Video Game Localization: Anger, Hilarity Before The Internet


In a world that is consistently getting smaller thanks to the Internet, what is considered "normal" in one country is thrust onto social media and judged on a global level. Or demonized. Video games are no exception, as the recent controversy surrounding Fire Emblem Fates has proven.

When Fire Emblem Fates hit American shores, it did without the above Skinship mini-game, swapping out purported "anti-gay" powder with a blindfold and some mildly encouraging words, and a backstory-laden dialogue between Beruka and Saizo. The removal of these elements was a preemptive move on Nintendo's part to avoid causing a controversy among Western gamers, but causing one or three anyway, largely thanks to the Internet.

To be fair, localization is a tedious process that can be approached in a number of ways. Where some are given a full game to work with, others are given individual scenes with very little background on the characters or story. Of course, this can result on some stilted and awkward exchanges that don't quite mesh. However, with leaks and other terrible human deeds now fully accessible thanks to social media, problems can arise out of thin air, all because someone hit "Send".

Even though the Internet has the power to make everything infinitely worse, localization has been an ongoing battle since countries discovered each other and decided to barter. For example, you wouldn't have much luck pitching old Looney Tunes episodes overseas to audiences that may not grasp its often racist punchlines. Though localization can be steeped in controversy whether you decide to pander to a specific audience or not, it can also have hilarious ramifications at times.

And the best part? It all existed before the Internet! Below are some examples of each.

Mistakes were Everywhere

Now you're playing with POWER!

Oh man, where to begin? When Nintendo singlehandedly swooped in and saved the video game industry after the Crash of 1983, they didn't do it lightly. Salesmen had to convince reluctant store owners that the now wildly popular gray box was a "toy" and not a "video game console" by adding peripherals like R.O.B the Robot and the Lightgun. They also incorporated accurate box art a la Black Box games, limiting the amount of games a developer can release each year, and adding the Nintendo Quality Seal to each game.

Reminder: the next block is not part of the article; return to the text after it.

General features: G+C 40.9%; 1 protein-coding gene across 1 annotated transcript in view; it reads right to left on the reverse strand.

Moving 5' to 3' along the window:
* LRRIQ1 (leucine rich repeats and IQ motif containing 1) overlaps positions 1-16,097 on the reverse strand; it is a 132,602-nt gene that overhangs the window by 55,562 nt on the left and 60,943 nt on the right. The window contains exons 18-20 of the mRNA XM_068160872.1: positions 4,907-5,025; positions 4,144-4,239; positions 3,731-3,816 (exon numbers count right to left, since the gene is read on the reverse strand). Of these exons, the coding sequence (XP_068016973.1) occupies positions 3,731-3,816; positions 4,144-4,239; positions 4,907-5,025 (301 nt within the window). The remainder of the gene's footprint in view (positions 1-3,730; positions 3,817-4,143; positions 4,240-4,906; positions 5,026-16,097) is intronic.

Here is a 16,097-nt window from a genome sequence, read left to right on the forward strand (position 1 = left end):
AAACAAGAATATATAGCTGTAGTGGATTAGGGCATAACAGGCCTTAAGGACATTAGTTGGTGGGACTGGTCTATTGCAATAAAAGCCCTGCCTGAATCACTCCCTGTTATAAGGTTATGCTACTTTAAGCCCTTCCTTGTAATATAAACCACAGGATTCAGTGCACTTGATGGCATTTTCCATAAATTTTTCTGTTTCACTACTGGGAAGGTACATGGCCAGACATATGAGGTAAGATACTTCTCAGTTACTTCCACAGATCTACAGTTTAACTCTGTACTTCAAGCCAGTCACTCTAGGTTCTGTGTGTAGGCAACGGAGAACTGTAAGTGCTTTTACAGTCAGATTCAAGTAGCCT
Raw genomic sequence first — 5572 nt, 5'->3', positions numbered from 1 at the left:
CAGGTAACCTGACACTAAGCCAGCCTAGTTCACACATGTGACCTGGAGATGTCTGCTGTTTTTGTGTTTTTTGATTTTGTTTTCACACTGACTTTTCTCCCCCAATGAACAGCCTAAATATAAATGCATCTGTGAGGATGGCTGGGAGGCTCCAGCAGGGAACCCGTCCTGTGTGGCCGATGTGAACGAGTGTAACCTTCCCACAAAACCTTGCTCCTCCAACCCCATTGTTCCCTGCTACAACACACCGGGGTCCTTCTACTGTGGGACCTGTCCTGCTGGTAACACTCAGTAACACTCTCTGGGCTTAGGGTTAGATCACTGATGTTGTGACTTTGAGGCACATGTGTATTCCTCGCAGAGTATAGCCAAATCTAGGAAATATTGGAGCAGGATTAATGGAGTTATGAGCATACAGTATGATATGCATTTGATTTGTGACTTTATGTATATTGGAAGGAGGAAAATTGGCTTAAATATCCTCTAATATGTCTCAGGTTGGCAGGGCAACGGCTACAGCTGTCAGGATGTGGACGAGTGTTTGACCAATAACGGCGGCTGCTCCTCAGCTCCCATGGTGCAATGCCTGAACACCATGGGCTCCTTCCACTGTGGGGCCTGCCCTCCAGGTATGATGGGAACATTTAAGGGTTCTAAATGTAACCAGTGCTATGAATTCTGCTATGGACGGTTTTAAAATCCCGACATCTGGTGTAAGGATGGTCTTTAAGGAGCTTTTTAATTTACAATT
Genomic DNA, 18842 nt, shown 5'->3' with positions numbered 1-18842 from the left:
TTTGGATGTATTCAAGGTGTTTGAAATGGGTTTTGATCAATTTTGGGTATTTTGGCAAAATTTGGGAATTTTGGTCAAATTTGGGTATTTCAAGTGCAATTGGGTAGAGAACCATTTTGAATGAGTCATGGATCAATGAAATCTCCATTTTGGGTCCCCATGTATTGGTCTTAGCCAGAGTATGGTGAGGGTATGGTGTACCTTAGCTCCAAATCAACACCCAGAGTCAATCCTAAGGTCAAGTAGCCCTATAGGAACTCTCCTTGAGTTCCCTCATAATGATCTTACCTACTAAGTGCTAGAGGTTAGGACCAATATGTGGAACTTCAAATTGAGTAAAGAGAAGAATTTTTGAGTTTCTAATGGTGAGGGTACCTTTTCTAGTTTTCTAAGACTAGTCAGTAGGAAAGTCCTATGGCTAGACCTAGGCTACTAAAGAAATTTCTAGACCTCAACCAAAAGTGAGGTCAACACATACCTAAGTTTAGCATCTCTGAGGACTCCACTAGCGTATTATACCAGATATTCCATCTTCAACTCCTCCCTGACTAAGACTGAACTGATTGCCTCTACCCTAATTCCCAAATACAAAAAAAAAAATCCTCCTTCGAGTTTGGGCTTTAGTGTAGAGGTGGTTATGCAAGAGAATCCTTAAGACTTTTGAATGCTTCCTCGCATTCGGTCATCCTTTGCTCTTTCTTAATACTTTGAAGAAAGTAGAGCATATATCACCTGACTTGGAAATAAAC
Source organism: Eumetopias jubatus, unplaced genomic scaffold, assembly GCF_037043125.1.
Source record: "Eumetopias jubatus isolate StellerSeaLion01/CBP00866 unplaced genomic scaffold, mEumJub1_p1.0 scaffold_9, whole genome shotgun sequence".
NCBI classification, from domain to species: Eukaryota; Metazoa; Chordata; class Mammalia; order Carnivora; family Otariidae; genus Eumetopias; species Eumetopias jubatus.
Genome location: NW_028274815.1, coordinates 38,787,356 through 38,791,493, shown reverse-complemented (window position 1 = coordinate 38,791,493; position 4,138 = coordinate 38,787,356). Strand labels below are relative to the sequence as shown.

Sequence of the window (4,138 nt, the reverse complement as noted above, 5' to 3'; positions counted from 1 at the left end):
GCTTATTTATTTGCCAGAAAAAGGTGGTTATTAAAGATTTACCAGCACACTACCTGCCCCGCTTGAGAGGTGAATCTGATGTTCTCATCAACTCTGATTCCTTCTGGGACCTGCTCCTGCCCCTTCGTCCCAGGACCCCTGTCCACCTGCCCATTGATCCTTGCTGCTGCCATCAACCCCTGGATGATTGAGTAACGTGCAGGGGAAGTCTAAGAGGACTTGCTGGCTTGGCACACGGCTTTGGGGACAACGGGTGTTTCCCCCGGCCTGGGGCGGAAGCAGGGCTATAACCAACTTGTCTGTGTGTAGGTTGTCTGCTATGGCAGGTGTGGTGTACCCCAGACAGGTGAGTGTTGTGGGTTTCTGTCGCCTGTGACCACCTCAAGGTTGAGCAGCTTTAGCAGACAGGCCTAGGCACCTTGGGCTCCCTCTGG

Even with all of these safeguards, efforts to accurately translate early Japanese games even with a small amount of text were typically flawed. Many instances of what is now unfortunately regarded as "Engrish" were typically due to conflicting word order, the omission of subjects and outright lack of articles, along with trouble distinguishing between /l and /r sounds and cheap translators resulted in some now infamous instances of translation mistakes in early video games. You don't have to be an English major to see where this is going...

Now that notable and long-time Japanese developers have a little bit more money to work with, they're not forced to go with the lowest bidder anymore and instead can spend that time on character development that parodies the whole debacle!

However, with the majority of these games being dubbed "NES hard", many of us never even saw these screens, much less take Snappies of them. Given that players had to complete Ghosts 'n Goblins twice to get the best ending, the only thing "snapping" at this point would typically be the controller.

Removal of Unknown Intellectual Properties